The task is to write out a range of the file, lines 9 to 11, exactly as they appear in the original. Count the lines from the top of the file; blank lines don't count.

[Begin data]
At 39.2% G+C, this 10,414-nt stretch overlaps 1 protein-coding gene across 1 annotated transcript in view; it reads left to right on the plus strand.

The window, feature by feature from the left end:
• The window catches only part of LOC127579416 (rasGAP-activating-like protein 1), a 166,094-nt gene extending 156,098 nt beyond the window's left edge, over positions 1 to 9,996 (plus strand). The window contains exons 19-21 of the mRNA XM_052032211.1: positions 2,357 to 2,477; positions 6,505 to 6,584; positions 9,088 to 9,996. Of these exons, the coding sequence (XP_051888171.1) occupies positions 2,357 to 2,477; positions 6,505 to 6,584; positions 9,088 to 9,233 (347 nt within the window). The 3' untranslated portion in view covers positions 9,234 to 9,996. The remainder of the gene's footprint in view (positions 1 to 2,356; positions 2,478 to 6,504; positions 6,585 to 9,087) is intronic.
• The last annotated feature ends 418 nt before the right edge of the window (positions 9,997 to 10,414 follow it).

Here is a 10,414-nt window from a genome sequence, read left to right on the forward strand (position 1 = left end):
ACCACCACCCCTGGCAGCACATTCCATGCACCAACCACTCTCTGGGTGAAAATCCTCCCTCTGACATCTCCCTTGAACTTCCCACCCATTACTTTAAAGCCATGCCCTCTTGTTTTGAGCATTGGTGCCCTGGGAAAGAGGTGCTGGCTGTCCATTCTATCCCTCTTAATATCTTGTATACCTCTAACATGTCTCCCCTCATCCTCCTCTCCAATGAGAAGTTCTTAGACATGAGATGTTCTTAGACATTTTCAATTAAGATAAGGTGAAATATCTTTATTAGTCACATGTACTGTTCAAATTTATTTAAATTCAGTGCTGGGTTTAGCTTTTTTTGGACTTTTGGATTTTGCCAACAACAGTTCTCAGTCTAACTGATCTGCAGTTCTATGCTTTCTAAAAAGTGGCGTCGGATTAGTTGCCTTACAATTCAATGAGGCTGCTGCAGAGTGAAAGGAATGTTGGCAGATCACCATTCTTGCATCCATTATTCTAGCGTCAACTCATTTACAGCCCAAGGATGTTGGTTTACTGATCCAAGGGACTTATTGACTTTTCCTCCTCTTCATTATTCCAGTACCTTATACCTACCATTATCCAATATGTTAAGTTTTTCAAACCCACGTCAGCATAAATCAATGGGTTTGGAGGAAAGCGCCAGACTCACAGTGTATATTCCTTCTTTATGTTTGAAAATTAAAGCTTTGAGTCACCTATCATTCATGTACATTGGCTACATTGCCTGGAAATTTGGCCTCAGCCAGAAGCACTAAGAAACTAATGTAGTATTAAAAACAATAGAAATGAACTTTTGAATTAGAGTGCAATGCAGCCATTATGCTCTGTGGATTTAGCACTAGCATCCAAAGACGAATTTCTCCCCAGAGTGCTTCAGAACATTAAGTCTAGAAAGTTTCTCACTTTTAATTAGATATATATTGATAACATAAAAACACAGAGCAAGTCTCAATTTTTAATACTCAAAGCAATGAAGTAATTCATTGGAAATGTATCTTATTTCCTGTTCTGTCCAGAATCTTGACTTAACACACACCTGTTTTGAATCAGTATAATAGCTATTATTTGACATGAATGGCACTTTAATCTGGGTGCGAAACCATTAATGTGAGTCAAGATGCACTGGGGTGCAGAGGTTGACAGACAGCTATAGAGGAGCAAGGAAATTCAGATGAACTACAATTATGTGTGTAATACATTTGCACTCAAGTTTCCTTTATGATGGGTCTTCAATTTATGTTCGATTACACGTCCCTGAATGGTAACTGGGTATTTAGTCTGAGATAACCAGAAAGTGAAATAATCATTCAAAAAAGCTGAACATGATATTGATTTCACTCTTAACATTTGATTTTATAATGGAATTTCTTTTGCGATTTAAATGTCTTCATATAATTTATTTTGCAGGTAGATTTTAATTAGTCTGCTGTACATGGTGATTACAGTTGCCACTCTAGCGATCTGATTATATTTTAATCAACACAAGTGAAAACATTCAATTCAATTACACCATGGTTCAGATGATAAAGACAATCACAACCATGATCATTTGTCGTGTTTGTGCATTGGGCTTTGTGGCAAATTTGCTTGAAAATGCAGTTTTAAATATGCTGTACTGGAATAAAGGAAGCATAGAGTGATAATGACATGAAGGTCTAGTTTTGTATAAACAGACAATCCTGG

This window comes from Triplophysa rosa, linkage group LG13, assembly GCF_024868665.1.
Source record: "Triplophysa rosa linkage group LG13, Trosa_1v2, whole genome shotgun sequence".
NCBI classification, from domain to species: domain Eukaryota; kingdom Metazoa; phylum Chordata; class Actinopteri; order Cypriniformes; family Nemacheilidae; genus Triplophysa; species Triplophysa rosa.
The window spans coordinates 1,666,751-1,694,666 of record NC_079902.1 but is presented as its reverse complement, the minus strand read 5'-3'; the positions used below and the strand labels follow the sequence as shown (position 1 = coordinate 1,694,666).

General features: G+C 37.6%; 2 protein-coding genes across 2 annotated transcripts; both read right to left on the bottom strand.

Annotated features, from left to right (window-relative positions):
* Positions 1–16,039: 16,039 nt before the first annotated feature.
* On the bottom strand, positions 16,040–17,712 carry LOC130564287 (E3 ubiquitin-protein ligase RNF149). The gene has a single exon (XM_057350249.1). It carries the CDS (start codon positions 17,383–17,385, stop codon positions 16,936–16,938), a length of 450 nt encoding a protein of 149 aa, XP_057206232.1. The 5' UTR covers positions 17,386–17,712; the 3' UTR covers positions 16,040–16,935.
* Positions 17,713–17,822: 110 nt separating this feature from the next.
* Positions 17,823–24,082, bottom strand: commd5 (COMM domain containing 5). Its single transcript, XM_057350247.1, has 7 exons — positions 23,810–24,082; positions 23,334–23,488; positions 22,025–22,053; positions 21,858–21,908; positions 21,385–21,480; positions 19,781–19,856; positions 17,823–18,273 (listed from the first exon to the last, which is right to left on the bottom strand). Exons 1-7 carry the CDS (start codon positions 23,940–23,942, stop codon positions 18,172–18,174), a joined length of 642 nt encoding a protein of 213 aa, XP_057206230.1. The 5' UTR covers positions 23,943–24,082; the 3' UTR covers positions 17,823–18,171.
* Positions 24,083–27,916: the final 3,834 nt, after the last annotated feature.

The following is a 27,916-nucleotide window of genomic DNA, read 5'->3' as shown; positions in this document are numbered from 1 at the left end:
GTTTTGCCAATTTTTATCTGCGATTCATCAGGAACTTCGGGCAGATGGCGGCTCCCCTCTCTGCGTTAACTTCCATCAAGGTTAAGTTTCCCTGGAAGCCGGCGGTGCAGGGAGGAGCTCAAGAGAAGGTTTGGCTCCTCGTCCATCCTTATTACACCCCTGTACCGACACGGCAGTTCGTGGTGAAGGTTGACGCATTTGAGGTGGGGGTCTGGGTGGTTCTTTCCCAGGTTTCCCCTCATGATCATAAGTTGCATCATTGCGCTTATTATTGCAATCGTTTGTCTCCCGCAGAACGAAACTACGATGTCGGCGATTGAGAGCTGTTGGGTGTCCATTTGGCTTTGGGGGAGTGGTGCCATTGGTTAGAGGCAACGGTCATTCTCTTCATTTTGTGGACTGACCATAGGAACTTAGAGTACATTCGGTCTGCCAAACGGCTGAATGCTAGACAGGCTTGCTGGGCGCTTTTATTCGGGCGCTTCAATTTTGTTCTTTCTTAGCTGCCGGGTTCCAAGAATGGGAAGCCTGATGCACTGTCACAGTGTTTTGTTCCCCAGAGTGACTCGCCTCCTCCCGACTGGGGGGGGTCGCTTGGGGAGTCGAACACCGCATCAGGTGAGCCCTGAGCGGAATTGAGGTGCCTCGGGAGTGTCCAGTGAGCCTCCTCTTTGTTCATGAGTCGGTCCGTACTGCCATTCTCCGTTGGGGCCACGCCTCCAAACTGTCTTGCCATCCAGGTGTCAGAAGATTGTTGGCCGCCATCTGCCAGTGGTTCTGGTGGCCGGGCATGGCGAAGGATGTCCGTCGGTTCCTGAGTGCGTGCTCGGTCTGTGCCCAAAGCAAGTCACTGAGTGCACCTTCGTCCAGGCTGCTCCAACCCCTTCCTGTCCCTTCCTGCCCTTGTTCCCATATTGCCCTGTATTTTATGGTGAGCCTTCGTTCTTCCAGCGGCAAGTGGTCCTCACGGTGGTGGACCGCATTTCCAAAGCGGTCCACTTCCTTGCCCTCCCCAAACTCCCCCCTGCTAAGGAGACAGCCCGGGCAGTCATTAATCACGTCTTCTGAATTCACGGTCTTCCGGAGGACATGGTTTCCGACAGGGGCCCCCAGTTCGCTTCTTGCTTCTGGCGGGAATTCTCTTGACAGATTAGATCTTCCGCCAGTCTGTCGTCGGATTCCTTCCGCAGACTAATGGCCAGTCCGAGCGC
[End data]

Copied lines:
NCBI classification, from domain to species: domain Eukaryota; kingdom Metazoa; phylum Chordata; class Actinopteri; order Cypriniformes; family Nemacheilidae; genus Triplophysa; species Triplophysa rosa.
The window spans coordinates 1,666,751-1,694,666 of record NC_079902.1 but is presented as its reverse complement, the minus strand read 5'-3'; the positions used below and the strand labels follow the sequence as shown (position 1 = coordinate 1,694,666).

General features: G+C 37.6%; 2 protein-coding genes across 2 annotated transcripts; both read right to left on the bottom strand.